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Israel & Gaza: A message from the President, 20 November 2023

Posted 22 November 2023

This is a message to all UCD students and employees.

We are all affected, in different ways, by the conflict and terrible loss of life in Israel and Gaza. UCD is committed to supporting all staff and students to feel safe and supported in their learning, work and wider engagement at our University.

One of our most fundamental commitments as a University is that all members of our community have the right to be treated with dignity and respect. This is more important than ever at a time of division and polarisation in the wider world, when it is vital that we as a community maintain an environment of civility and mutual respect within UCD.

Under our Bullying and Harassment Policy, harassment will not be tolerated within UCD and can lead to disciplinary action. Harassment is defined as any form of unwanted conduct related to any of the discriminatory grounds under the Employment Equality Acts (including race and religion) which has the purpose or effect of violating a person’s dignity and creating an intimidating, hostile, degrading, humiliating or offensive environment.

The University has a highly experienced Dignity and Respect Support Service staffed by full-time professionals who are there to support and provide guidance to any member of the University community. Further details of supports for students and staff are available here, and this page will be updated as needed.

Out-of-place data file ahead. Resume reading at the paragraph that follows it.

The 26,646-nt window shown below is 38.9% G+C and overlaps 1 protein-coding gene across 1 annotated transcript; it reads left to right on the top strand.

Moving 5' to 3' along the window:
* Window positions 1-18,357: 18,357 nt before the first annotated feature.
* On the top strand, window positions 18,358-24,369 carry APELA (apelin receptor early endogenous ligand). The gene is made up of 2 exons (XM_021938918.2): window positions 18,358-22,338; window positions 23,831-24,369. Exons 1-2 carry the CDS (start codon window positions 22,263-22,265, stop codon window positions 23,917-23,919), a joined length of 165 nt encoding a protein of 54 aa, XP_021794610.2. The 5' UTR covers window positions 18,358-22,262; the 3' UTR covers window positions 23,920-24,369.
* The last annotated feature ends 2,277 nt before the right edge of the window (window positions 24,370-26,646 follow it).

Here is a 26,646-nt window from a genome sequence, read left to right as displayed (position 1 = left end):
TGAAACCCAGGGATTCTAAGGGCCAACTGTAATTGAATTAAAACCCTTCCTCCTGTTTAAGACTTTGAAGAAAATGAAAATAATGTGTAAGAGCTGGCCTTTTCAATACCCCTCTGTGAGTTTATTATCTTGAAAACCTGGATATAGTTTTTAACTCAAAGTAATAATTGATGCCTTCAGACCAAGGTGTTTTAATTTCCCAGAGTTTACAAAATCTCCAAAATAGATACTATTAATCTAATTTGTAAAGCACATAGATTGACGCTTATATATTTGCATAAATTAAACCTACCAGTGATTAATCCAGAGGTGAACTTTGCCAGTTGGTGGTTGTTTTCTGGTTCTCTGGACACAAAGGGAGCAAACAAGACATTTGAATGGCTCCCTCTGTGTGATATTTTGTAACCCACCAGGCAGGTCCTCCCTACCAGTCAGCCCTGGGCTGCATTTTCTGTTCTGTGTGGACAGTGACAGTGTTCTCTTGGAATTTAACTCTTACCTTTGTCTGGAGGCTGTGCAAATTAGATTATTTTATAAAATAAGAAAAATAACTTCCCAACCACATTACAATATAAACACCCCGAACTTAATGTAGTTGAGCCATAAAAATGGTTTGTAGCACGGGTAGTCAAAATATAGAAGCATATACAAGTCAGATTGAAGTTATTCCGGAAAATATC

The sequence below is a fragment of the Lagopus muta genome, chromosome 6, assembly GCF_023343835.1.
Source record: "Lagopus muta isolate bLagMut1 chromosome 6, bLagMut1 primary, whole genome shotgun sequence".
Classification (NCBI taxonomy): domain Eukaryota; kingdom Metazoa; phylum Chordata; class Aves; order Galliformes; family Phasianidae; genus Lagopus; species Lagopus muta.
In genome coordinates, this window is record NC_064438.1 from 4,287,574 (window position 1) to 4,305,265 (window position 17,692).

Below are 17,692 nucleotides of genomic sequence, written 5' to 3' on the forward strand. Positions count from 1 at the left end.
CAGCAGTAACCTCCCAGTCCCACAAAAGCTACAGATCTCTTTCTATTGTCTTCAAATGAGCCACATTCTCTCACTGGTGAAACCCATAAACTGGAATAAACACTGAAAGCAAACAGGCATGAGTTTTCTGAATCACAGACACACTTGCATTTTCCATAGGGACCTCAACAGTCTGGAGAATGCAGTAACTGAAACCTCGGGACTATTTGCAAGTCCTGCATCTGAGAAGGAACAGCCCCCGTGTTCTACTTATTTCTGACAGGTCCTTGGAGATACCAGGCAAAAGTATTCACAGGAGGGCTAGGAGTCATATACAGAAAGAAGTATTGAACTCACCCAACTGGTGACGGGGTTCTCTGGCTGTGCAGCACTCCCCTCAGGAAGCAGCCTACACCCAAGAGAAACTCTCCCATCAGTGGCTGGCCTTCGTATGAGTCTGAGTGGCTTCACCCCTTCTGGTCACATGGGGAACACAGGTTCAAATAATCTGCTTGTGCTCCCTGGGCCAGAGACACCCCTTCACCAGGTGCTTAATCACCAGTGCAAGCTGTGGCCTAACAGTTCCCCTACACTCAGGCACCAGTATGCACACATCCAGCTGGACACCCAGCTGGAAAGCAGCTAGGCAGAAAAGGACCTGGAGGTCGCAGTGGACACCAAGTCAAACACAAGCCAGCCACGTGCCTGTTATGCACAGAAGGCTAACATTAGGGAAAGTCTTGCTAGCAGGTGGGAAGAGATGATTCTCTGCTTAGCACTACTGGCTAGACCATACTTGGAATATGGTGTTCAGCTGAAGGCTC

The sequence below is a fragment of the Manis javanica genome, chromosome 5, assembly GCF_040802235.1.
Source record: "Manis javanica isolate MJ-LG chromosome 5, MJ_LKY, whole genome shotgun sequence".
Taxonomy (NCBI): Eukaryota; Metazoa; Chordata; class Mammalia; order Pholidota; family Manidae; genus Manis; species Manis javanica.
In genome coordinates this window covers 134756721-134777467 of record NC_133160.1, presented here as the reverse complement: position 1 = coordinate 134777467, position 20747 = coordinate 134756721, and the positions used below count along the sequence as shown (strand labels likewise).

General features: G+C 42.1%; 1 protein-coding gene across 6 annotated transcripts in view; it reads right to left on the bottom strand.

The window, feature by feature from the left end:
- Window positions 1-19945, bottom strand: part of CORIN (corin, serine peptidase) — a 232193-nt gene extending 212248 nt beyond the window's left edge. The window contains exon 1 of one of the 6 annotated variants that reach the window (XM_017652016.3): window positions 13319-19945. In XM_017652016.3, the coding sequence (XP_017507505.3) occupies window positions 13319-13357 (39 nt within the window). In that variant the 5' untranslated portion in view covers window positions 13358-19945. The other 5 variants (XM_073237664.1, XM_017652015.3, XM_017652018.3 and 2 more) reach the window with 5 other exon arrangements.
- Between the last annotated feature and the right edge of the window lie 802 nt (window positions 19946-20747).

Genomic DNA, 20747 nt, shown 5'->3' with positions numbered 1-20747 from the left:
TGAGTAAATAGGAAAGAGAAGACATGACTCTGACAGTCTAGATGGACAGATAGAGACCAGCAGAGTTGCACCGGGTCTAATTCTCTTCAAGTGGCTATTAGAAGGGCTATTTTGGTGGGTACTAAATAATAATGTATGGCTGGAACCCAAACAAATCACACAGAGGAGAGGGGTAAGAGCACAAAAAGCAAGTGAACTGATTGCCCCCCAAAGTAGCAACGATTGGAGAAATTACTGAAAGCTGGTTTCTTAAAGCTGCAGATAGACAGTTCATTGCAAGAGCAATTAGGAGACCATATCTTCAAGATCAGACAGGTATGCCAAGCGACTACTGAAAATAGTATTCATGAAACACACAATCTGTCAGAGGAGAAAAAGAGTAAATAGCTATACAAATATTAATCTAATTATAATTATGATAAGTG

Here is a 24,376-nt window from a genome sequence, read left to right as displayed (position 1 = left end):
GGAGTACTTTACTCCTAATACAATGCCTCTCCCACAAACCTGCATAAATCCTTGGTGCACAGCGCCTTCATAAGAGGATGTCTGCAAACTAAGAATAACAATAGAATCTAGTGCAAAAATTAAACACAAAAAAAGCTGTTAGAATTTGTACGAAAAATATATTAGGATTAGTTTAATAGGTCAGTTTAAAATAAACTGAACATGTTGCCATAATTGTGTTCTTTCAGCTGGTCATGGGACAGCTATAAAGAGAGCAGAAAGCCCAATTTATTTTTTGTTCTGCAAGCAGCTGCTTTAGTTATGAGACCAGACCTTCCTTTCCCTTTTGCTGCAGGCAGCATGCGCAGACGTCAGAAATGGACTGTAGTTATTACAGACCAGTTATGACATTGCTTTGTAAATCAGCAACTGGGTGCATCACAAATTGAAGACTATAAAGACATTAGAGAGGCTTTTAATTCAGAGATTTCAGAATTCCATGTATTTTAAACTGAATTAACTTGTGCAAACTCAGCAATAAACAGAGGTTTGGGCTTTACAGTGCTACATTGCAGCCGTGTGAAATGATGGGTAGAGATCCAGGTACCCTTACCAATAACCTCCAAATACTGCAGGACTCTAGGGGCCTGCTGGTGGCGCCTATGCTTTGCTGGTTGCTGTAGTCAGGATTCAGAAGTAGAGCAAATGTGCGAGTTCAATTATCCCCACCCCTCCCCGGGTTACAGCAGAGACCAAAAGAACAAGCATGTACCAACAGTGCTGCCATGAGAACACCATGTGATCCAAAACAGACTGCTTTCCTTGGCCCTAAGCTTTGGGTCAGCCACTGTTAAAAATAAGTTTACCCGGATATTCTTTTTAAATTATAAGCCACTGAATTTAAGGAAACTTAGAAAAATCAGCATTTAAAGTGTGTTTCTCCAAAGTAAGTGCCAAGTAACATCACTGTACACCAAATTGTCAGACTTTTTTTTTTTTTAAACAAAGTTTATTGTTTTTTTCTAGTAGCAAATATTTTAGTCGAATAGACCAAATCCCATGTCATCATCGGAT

Additional support is available through the Estate Services emergency line 01 716 7999, which is available 24/7 and can be used to request assistance or report issues. Should individuals wish, they can request through this pathway to meet the Campus Duty Manager, who can gather information, support and escalate appropriately.

If it becomes clear that staff or student disciplinary policies have been broken at any point, then disciplinary action will be taken.

In the event that the University receives reports of potentially criminal behaviour, the Garda Síochána are contacted. The University has the service of a Community Garda to offer support and advice to individuals in such a case.

Finally, I have received requests to commit the University to particular (and distinct) positions in relation to the conflict. It is not my policy to express positions on behalf of UCD in respect of geopolitical issues. Members of our University community have the absolute right to express a diversity of viewpoints within the law, mindful of our commitment to dignity and respect, and one of our most fundamental obligations as a University is to uphold this right. Were it to be our practice to take an institutional position on geopolitical matters, we would be inhibiting the freedom of members of our community to express their individual positions and suppressing our ability to sustain and respect a diversity of views. This position is described very eloquently and in greater detail in the (opens in a new window)Kalven Report of the University of Chicago.

That I do not issue statements on geopolitical matters should not be interpreted as indifference to suffering of those within our community or in the wider world – I am deeply affected by the suffering and loss of life at the present time. Rather, in the face of what will often be conflicting views and local and global tensions, it is a path to focusing on the particular responsibilities of the University and maintaining both academic freedom and an inclusive intellectual community where civil discourse on divisive issues is possible.

My priority is to ensure a safe, supportive and respectful environment in UCD, in which views, even on topics of intense polarisation, are shared with civility and consideration. I trust that I will have your support in this.

Le gach dea-ghuí,

Professor Orla Feely